In 1916 there were about a half-million soldiers in China. By 1922 the numbers had tripled, then tripled again by 1924; more than the warlords could support. For example, Marshal Zhang, the ruler of industrialized Manchuria, took in $23 million in tax revenues in 1925 while spending some $51 million. Warlords in other provinces were even more hard-pressed. One way of raising funds were taxes called lijin that were often confiscatory and inflicted much economic harm. For example, in Sichuan province there were 27 different taxes on salt, and one shipload of paper that was sent down the Yangtze River to Shanghai was taxed 11 different times by various warlords to the sum total of 160% of its value. One warlord imposed a tax of 100% on railroad freight, including food, even though there was a famine in his province. Taxes owed to the central government in Beijing on stamp and salt were usually taken by regional authorities. Despite all of the wealth of Manchuria and the support of the Japanese army, Marshal Zhang had to raise land taxes by 12% between 1922 and 1928 to pay for his wars. [14]

The warlords demanded loans from the banks. The other major revenue source besides taxes, loans and looting was the selling of opium, with the warlords selling the rights to grow and sell opium within their provinces to consortia of gangsters. Despite his ostensible anti-opium stance, Gen. Feng Yuxiang, "the Christian General", took in some $20 million per annum from opium sales. Inflation was another means of paying for their soldiers. Some warlords simply ran the money printing presses, and some resorted to duplicating machines to issue new Chinese dollars. The warlord who ruled Hunan province printed 22 million Chinese dollars on a silver reserve worth only one million Chinese dollars in the course of a single year, while Zhang in Shandong province printed 55 million Chinese dollars on a silver reserve of 1.5 million Chinese dollars during the same year. The illiterate Marshal Zhang Zuolin, who engaged in reckless printing of Chinese dollars, did not understand it was him who was causing the inflation in Manchuria, and his remedy was simply to summon the leading merchants of Mukden, accuse them of greed because they were always raising their prices, had five of them selected at random publicly shot and told the rest to behave better. [25]

Renault FT of the Fengtian clique during Northern Expedition Feng Xi Jun Fa De FT-17.jpg
Renault FT of the Fengtian clique during Northern Expedition

Despite their constant need for money, the warlords lived in luxury. Marshal Zhang owned the world's biggest pearl, while Gen. Wu owned the world's biggest diamond. Marshal Zhang, the "Old Marshal", lived in a lavish palace in Mukden with his five wives, old Confucian texts and a cellar full of fine French wines, and needed 70 cooks in his kitchen to make enough food for him, his wives and his guests. Gen. Zhang, the "Dogmeat General", ate his meals off a 40-piece Belgian dinner service, and an American journalist described dinner with him: "He gave a dinner for me where sinful quantities of costly foods were served in a starving country. There was French champagne and sound brandy". [11]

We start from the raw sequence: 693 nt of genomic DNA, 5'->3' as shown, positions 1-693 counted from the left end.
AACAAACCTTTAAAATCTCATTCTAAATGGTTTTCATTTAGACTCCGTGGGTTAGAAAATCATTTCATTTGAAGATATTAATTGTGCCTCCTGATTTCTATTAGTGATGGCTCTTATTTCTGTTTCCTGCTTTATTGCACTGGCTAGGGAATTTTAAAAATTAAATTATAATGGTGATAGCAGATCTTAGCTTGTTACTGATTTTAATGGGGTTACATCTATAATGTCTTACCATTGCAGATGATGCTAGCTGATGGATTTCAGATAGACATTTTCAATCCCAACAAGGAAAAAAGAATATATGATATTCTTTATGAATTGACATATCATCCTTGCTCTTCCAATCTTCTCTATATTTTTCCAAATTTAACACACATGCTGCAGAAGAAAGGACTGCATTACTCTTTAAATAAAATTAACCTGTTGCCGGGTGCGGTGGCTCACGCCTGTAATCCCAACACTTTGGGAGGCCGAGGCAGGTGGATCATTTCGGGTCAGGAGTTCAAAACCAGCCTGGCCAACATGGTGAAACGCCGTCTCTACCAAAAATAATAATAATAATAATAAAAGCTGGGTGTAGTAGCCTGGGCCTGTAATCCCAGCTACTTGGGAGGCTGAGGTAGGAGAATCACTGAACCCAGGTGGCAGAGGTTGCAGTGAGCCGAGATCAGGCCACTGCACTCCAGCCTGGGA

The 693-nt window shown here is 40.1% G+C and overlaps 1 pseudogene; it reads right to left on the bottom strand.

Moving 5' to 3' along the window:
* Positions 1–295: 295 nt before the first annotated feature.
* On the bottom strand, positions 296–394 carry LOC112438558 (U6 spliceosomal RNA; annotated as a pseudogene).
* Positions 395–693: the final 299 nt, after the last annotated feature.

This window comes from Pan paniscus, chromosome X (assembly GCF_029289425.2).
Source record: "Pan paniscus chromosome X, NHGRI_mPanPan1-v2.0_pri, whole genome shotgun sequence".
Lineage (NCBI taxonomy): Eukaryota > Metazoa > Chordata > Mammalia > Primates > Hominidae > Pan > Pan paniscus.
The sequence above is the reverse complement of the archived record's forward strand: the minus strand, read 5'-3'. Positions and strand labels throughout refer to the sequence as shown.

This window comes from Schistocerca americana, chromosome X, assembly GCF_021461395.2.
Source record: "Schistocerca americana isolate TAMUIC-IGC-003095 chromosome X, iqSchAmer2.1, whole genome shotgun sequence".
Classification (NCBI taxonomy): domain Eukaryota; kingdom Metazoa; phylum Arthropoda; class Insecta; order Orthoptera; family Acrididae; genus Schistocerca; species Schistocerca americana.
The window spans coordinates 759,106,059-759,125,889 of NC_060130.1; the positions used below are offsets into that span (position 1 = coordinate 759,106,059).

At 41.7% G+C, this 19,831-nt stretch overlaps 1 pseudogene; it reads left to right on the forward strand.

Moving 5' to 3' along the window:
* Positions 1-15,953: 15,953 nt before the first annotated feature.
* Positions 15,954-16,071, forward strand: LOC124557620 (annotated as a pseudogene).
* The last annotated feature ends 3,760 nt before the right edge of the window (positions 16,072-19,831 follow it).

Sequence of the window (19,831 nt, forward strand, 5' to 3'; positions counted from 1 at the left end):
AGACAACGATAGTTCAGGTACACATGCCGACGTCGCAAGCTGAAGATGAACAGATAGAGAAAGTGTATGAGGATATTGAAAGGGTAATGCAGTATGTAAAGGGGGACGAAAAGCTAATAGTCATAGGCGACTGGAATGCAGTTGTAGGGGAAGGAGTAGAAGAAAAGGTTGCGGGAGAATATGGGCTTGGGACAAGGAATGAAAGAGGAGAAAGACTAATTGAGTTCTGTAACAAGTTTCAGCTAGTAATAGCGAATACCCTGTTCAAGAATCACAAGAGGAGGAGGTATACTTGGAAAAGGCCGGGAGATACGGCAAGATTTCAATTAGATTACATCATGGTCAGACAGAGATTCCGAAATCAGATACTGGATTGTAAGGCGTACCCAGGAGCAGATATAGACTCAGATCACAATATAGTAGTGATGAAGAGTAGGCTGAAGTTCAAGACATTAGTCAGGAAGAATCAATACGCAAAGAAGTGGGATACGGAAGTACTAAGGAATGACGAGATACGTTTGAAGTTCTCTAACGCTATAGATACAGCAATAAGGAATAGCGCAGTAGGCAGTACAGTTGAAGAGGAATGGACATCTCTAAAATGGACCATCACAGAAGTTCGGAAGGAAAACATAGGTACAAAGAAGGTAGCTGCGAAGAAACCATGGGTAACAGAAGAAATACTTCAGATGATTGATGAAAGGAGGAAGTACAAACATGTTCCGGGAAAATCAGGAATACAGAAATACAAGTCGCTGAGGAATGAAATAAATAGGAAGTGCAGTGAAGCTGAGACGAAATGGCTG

The warlords bought machine guns and artillery from abroad, but their uneducated and illiterate soldiers could not operate or service them. A British mercenary complained in 1923 that Wu Peifu had about 45 European artillery pieces that were inoperable because they had not been properly maintained. [26] At the Battle of Urga, the army of Gen. Xu Shuzheng, which had seized Outer Mongolia, was attacked by a Russian-Mongol army under the command of Gen. Baron Roman von Ungern-Sternberg. The Chinese might have stopped Ungern had they been capable of firing their machine guns properly, to adjust for the inevitable upward jerk caused by the firing; they did not, and this caused the bullets to overshoot their targets. The inability to use their machine guns properly proved costly: after taking Urga in February 1921, Ungern had his Cossacks and Mongol cavalry hunt down the remnants of Xu's troops as they attempted to flee south on the road back to China. [27]

Other forces

Because their soldiers were not able to use or take proper care of modern weapons, the warlords often hired foreign mercenaries, who were effective but always open to other offers. Russian émigrés who fled to China after the victory of the Bolsheviks were widely employed. The Russian mercenaries, according to one reporter, went through the Chinese troops like a knife through butter. The most highly paid of the Russian units was led by Gen. Konstantin Nechaev, who fought for Zhang Zongchang, the "Dogmeat General" who ruled Shandong province. Nechanev and his men were much feared. In 1926 they drove three armored trains through the countryside, gunning down everyone they met and taking everything moveable. The rampage was stopped only when the peasants pulled up the train tracks, which led Nechanev to sack the nearest town. [28]